Sir Charles served with different Hussars regiments, won his VC with them and was commander of the 11th Hussars, at one time. The regimental museum, The King's Royal Hussars Museum, is at Peninsula Barracks, Romsey Road, Winchester, SO23 8TS.
There you can "follow the story of these famous regiments from 1715, to discover how the country lived and fought. The 10th Royal Hussars, The Eleventh Hussars, The Royal Hussars and The King's Royal Hussars". Amongst items there's the battered trumpet, carried at the Charge of the Light Brigade and read an actual diary from that eventful day, a WWI trench and explore the Regiments latest tanks, using the interactive Challenger 2 CD Rom simulator

Whilst the museum is well worth a visit, there isn't anything directly on show about Sir Charles Craufurd Fraser, here are some details of that courageous man's life.
FRASER, CHARLES CRAUFURD, VC (afterwards Sir Charles Craufurd KCB) Cornet 7th Hussars - 3 Dec 1847; Lieutenant - 14 June 1850; Captain - 21 April 1854; Brevet Major - 20 July 1858; Major - 13 May 1859; 11th Hussars - 16 August 1859; Lieutenant Colonel - 18 January 1861; Commanded the 11th Hussars 1861 - 1873; Brevet Colonel - 18 January 1866, half pay 16 July 1873; Major General - 25 July 1870 (1 October 1877); Colonel 8th Hussars - 25 June 1886; Lieutenant General - 1 October 1886. ADC to HRH the Field Marshal Commander-in-Chief - 16 July 1873 to 1 October 1877. Inspector-General of Cavalry in Ireland 1880-1884. KCB - 30 May 1891. Retired pay - 1 January 1890.
Sir Charles Fraser served as Orderly Officer to Brigadier Campbell at that affair of Munseata near Allahabad, 5 January 1858 and subsequently with the 7th Hussars in the Indian Mutiny Campaign, February to July 1858 and December 1858 to March 1859; present at the affair of Meeangunge, siege and capture of Lucknow, affairs of Baree and Sirsee (horse wounded), action of Nawabgunge (severely Wounded), and throughout the Trans-Gogra Campaign (mentioned in Sir Hope Grant's despatches for "most conspicuous gallantry at Nawabgunge". Medal with clasp, and Brevet of Major; VC for conspicuous and cool gallantry on 31 December 1858, in having volunteered at great personal risk, and under a sharp fire of musketry, to swim to the rescue of Captain Sister and some men of the 7th Hussars, who were in imminent danger of being drowned in the river Rapt, while in pursuit of the rebels; in which gallant service he succeeded, although at the time partially disabled from effects of wound received at Nawabgunge. (Sir Charles also received the silver medal of the Royal Humane Society for this service).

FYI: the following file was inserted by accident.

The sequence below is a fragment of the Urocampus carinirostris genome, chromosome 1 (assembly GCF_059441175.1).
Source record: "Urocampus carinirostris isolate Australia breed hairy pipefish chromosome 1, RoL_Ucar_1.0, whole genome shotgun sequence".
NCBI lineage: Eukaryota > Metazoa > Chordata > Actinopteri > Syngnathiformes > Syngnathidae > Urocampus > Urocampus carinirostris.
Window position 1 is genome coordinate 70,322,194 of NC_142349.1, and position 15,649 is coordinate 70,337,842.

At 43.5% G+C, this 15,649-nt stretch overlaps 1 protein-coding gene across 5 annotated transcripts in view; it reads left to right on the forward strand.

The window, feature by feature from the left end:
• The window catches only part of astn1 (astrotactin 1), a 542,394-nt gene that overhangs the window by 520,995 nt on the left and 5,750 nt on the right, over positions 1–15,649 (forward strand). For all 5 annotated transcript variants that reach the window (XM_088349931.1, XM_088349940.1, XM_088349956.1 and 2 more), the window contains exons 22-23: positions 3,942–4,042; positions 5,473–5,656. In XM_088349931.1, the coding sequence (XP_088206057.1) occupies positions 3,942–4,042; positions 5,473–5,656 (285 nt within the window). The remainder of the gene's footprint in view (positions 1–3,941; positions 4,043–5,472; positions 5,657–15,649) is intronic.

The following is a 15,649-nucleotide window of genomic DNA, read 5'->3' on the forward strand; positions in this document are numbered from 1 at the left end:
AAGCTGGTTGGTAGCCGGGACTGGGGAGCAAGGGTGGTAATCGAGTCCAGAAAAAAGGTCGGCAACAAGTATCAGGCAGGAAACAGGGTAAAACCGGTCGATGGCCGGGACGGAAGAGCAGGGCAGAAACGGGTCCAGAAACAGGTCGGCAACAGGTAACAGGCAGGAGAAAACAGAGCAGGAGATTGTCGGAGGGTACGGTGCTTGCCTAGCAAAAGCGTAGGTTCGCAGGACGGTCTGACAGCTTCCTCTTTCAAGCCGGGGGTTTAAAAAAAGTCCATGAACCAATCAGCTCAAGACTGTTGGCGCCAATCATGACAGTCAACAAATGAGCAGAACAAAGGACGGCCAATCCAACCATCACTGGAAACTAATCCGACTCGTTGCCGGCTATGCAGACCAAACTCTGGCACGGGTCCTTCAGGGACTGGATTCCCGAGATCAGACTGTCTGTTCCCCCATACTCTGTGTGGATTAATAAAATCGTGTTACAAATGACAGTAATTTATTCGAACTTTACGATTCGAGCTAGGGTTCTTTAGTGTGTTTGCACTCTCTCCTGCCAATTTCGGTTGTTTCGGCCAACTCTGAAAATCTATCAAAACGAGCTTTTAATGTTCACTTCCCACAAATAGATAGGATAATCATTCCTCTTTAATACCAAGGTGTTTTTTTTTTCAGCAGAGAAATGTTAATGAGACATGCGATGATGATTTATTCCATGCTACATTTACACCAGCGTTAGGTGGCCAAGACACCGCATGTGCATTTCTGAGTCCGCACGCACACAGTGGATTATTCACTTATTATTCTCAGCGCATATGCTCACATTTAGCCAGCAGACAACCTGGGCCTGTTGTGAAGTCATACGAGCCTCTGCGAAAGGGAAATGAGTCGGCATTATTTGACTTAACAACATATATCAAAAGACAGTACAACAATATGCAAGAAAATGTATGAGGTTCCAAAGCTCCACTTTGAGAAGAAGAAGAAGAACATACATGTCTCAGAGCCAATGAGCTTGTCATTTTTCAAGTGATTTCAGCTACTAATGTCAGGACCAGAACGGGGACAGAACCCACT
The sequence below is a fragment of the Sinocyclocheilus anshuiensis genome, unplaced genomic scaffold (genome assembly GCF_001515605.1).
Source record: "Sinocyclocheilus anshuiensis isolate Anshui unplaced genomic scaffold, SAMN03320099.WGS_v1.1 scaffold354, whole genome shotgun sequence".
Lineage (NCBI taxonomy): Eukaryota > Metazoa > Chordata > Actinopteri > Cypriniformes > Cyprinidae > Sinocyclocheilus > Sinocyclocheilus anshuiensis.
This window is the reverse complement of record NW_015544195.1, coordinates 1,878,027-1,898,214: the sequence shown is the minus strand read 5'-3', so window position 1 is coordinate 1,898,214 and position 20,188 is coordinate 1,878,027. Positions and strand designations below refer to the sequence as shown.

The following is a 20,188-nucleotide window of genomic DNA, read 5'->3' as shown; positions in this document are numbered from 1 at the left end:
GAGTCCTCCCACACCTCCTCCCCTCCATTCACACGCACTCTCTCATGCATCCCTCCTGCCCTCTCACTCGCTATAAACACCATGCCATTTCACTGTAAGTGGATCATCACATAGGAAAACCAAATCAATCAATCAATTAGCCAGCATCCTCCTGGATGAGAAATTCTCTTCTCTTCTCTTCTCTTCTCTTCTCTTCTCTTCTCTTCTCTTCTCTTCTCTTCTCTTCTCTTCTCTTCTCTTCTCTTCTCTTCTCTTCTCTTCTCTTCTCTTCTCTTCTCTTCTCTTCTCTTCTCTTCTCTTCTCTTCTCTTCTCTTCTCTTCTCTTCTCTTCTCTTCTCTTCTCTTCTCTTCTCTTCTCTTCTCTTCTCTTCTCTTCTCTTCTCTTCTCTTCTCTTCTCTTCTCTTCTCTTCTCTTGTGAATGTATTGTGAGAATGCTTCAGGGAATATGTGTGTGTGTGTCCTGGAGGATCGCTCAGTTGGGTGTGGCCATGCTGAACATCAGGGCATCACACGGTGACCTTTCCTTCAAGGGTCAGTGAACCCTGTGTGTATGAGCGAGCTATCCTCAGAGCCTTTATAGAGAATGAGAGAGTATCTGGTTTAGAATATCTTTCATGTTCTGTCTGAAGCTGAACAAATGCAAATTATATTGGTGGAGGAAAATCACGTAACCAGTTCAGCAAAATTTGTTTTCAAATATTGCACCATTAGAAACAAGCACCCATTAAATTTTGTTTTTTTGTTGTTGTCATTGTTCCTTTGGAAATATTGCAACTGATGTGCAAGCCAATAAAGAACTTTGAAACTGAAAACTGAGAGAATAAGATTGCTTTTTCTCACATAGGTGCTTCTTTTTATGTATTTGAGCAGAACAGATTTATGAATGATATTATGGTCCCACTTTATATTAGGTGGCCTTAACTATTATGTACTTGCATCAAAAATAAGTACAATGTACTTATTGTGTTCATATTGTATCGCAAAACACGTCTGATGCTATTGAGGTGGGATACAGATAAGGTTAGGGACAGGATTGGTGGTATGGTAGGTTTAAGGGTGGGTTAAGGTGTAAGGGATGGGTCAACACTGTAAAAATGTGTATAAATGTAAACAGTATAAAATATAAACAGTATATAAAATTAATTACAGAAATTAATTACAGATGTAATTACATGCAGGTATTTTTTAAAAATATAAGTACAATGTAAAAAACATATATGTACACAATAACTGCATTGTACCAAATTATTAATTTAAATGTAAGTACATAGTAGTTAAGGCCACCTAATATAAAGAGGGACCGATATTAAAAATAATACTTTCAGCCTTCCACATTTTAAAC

Served in the Abyssinian Campaign, 1868, and was present at the action of Arogee and capture of Magdala (Mentioned In Despatches "for unceasing vigilance"; CB and Medal). He was also in receipt of the "Reward for Distinguished and Meritorious Service". Sir Charles was MP for North Lambeth 1885-1892. Second son of Sir James John Fraser, 3rd Baronet, Lt Col 7th Hussars who served in the Peninsula and at Waterloo. Sir Charles died at Sloane Street, London on 7 June 1895, aged 65, he never married. Source: 'The Historical Records of The Eleventh Hussars Prince Albert's Own 1715-1908' by Captain G T Williams. We'd like to thank Angie Wallace and Curator Major P J C Beresford of the museum, for their help in providing the information.